Who were the main actors pushing for the controversial Rs10,000 crore medium-range surface-to-air (MRSAM) contract with the Israel Aerospace Industries (IAI)?
The deal, signed on February 27, just days before the general election was announced, had an unheard of clause for paying Rs600 crore (6% of the contract value) as “business charges”.
While Israel’s Elul Group is already under scrutiny, serious questions are also being raised about a retired Indian Air Force (IAF) officer who played a crucial role in formally proposing purchase of MRSAMs from Israel.
This officer was also responsible for scuttling the large-scale induction of the indigenous surface-to-air missile Akash.
Over the past few days, DNA’s investigation has raised questions about the controversial deal with IAI, which is already being probed by the Central Bureau of Investigation in connection with the Barak missile deal of 2000. The MRSAM deal was signed despite initial vigilance objections, neutral legal opinions, and the success of the indigenous Advanced Air Defence missile of similar capability.
DNA’s investigation found that the IAF officer, who retired about two years ago, is now working for the Israeli arms industry in New Delhi.
Without naming the officer, Defence Research & Development Organisation chief M Natarajan told a press conference in Bangalore during the Aero India show last month that the officer had slashed his predecessor’s commitment to induct eight squadrons of Akash missiles. The officer had brought the figure down to just two squadrons. Akash has a range of 27km, while MRSAM has a range of about 70km.
A source in the defence ministry confirmed that even for the induction of these two Akash squadrons, the IAF put a condition that the DRDO must first agree to the MRSAM project. “We were blackmailed into the MRSAM project,” said the source.
“He [the former IAF officer] killed Akash, blackmailed us to agree to MRSAM, and is now working for them [Israeli arms companies] openly.”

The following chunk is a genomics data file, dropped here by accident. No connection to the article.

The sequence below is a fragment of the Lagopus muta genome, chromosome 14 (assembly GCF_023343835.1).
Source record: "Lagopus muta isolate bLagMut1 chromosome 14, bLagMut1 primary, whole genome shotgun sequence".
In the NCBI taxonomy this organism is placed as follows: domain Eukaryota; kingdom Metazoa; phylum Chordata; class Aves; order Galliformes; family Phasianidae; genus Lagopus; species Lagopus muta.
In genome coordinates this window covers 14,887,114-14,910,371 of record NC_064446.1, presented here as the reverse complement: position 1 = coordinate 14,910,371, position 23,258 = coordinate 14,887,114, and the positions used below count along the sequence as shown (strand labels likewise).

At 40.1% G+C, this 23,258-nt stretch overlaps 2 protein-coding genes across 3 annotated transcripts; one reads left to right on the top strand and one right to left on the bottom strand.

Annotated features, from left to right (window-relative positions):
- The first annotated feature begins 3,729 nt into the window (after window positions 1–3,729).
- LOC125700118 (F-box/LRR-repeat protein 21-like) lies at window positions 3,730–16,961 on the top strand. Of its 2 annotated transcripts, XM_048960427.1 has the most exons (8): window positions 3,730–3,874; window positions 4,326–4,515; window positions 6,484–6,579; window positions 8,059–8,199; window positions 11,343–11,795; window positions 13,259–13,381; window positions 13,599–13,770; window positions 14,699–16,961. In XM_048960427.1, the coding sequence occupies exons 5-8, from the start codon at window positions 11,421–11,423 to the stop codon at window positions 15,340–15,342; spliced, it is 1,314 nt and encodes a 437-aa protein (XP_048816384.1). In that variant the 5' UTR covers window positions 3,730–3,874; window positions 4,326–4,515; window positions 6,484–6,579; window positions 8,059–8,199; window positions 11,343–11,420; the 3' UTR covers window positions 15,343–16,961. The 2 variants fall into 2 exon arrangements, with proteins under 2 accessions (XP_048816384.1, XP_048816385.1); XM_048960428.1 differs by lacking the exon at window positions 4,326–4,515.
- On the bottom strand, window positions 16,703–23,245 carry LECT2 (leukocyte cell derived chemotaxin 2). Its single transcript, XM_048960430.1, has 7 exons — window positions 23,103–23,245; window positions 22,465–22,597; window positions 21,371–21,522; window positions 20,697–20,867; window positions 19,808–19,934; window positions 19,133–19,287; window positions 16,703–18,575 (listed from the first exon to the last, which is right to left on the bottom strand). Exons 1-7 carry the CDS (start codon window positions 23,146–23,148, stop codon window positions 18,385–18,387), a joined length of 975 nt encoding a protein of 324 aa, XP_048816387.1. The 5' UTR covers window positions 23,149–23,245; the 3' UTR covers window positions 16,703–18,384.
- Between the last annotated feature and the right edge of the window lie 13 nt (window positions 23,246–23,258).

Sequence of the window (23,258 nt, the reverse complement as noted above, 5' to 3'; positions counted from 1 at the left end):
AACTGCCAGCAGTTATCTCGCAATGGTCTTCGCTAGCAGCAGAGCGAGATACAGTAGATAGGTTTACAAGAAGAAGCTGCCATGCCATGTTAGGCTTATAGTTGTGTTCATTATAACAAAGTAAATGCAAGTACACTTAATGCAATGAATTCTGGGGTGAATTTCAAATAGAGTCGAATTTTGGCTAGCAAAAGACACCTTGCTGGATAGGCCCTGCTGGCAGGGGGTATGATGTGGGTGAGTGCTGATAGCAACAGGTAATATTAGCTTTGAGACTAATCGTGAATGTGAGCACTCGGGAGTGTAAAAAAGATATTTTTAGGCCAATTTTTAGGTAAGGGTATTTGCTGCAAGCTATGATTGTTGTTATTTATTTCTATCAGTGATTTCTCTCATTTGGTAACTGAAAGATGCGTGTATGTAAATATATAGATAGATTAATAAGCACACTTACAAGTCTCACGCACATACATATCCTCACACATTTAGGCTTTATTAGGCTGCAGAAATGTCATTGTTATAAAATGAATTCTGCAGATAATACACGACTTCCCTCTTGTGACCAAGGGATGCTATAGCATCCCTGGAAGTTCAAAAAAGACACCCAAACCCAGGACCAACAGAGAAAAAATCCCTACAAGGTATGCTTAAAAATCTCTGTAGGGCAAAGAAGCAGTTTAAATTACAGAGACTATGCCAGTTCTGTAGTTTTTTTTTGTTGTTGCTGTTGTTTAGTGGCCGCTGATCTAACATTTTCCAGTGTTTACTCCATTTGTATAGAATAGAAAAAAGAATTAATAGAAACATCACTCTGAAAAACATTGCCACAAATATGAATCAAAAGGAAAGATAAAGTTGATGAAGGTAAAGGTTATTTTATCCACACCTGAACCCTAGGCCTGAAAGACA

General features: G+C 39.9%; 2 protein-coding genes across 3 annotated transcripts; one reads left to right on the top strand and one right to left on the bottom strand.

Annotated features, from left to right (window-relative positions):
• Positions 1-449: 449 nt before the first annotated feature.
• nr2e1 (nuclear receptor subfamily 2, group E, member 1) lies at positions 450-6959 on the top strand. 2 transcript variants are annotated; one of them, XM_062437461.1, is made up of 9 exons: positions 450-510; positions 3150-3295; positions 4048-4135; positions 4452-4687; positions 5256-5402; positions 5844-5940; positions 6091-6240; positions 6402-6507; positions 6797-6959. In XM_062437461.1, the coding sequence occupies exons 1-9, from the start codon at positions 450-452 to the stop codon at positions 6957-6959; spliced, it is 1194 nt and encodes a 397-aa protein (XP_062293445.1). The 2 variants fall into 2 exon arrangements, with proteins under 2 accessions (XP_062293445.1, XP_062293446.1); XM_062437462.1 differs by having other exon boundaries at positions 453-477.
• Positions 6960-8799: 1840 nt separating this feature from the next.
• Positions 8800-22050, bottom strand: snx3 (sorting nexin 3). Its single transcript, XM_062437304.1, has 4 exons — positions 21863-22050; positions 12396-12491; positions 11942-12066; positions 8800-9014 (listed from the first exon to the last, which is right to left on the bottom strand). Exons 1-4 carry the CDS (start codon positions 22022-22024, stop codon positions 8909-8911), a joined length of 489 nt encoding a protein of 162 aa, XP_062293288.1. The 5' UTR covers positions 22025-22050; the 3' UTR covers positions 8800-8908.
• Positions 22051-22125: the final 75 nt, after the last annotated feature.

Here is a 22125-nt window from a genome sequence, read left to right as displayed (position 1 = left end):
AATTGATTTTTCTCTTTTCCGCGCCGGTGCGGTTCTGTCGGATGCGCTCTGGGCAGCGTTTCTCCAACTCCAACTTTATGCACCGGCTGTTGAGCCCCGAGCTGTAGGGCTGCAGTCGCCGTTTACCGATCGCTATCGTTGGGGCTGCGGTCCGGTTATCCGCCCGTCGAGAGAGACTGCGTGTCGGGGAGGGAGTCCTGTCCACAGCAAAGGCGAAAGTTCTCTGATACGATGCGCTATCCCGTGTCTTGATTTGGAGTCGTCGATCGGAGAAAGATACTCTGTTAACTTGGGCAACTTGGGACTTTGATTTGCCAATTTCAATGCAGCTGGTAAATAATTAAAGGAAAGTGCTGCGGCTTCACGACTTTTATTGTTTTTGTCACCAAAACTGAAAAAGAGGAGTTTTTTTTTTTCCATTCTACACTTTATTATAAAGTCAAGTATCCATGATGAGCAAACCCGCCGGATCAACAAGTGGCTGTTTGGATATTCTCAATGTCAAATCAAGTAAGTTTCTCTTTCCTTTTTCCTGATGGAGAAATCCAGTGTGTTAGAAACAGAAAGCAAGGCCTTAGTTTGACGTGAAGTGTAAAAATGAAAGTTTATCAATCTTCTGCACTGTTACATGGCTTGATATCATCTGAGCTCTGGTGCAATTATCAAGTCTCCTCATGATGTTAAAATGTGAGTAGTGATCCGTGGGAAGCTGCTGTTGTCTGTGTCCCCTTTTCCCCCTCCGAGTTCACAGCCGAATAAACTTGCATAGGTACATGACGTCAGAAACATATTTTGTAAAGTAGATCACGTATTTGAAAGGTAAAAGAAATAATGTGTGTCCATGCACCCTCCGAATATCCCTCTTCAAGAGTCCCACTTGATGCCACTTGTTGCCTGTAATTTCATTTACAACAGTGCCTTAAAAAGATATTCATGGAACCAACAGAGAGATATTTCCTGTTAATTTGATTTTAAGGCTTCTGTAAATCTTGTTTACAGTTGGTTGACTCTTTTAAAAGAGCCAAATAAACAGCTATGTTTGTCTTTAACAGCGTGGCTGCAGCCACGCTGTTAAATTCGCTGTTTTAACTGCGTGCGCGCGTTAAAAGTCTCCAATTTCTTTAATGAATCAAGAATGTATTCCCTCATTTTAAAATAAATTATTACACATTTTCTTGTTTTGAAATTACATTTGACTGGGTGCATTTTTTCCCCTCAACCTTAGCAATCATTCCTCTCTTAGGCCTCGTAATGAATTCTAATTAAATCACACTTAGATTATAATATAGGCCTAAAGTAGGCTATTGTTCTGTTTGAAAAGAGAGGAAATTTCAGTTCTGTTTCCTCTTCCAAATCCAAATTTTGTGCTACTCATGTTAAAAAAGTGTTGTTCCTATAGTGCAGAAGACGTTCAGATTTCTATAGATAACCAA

“Yes, we are aware (that the officer is working for Israelis),” said a senior defence ministry official, who had defended the government for going ahead with the MRSAM deal.
The official said the ministry has not yet sought clarification from the officer because he retired “two years ago”. But “he has very limited access in the defence ministry and air headquarters,” the official claimed.
The retired officer had held such a crucial position in the IAF that it is surprising why the government has closed its eyes to his alliance with foreign arms firms after retirement.
The role of another IAF officer is also coming under scrutiny in this matter. He is associated with Nova Integrated Systems, the Tata-IAI joint venture which will be integrating the MRSAM.
Several officials in the defence ministry are baffled how a private-sector firm has been nominated as the integrator for the sensitive missile system. In India, all missile systems are integrated in public-sector units, usually Bharat Dynamics Limited (BDL).
In fact, DRDO suggested BDL as the integrator for the MRSAM, with Israelis supplying the seeker and some radar components and DRDO making the airframe, servos, and propulsion. But Nova will be doing the integration now.
This is yet another decision that has raised eyebrows. Sources in the defence establishment believe it is a perfect example of how the Israelis were able to get through whatever they wanted.